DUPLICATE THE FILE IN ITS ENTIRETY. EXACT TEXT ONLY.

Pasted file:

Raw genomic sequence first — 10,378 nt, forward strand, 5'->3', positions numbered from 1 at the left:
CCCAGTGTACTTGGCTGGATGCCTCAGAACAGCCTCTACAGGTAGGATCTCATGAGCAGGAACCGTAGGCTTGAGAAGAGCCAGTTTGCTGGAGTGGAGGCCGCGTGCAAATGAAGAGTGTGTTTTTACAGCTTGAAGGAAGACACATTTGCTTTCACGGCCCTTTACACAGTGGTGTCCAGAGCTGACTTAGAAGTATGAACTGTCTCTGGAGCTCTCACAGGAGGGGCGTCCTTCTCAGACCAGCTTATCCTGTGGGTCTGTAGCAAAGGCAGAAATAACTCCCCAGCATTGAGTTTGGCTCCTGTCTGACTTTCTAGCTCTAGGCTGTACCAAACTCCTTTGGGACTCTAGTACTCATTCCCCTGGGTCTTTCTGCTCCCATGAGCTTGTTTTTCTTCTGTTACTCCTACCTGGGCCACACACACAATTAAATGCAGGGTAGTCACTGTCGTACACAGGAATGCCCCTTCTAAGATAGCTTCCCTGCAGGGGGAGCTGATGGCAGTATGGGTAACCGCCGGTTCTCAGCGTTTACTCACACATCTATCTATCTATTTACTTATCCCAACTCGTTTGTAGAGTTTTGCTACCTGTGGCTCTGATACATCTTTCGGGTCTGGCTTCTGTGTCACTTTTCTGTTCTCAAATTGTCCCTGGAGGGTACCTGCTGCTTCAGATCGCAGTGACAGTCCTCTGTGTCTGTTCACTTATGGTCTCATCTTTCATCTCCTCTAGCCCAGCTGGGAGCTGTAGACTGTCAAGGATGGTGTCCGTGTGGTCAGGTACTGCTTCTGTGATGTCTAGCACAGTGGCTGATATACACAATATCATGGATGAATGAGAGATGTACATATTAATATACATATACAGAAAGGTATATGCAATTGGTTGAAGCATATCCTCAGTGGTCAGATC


Raw genomic sequence first — 10,378 nt, forward strand, 5'->3', positions numbered from 1 at the left:
CCCAGTGTACTTGGCTGGATGCCTCAGAACAGCCTCTACAGGTAGGATCTCATGAGCAGGAACCGTAGGCTTGAGAAGAGCCAGTTTGCTGGAGTGGAGGCCGCGTGCAAATGAAGAGTGTGTTTTTACAGCTTGAAGGAAGACACATTTGCTTTCACGGCCCTTTACACAGTGGTGTCCAGAGCTGACTTAGAAGTATGAACTGTCTCTGGAGCTCTCACAGGAGGGGCGTCCTTCTCAGACCAGCTTATCCTGTGGGTCTGTAGCAAAGGCAGAAATAACTCCCCAGCATTGAGTTTGGCTCCTGTCTGACTTTCTAGCTCTAGGCTGTACCAAACTCCTTTGGGACTCTAGTACTCATTCCCCTGGGTCTTTCTGCTCCCATGAGCTTGTTTTTCTTCTGTTACTCCTACCTGGGCCACACACACAATTAAATGCAGGGTAGTCACTGTCGTACACAGGAATGCCCCTTCTAAGATAGCTTCCCTGCAGGGGGAGCTGATGGCAGTATGGGTAACCGCCGGTTCTCAGCGTTTACTCACACATCTATCTATCTATTTACTTATCCCAACTCGTTTGTAGAGTTTTGCTACCTGTGGCTCTGATACATCTTTCGGGTCTGGCTTCTGTGTCACTTTTCTGTTCTCAAATTGTCCCTGGAGGGTACCTGCTGCTTCAGATCGCAGTGACAGTCCTCTGTGTCTGTTCACTTATGGTCTCATCTTTCATCTCCTCTAGCCCAGCTGGGAGCTGTAGACTGTCAAGGATGGTGTCCGTGTGGTCAGGTACTGCTTCTGTGATGTCTAGCACAGTGGCTGATATACACAATATCATGGATGAATGAGAGATGTACATATTAATATACATATACAGAAAGGTATATGCAATTGGTTGAAGCATATCCTCAGTGGTCAGATC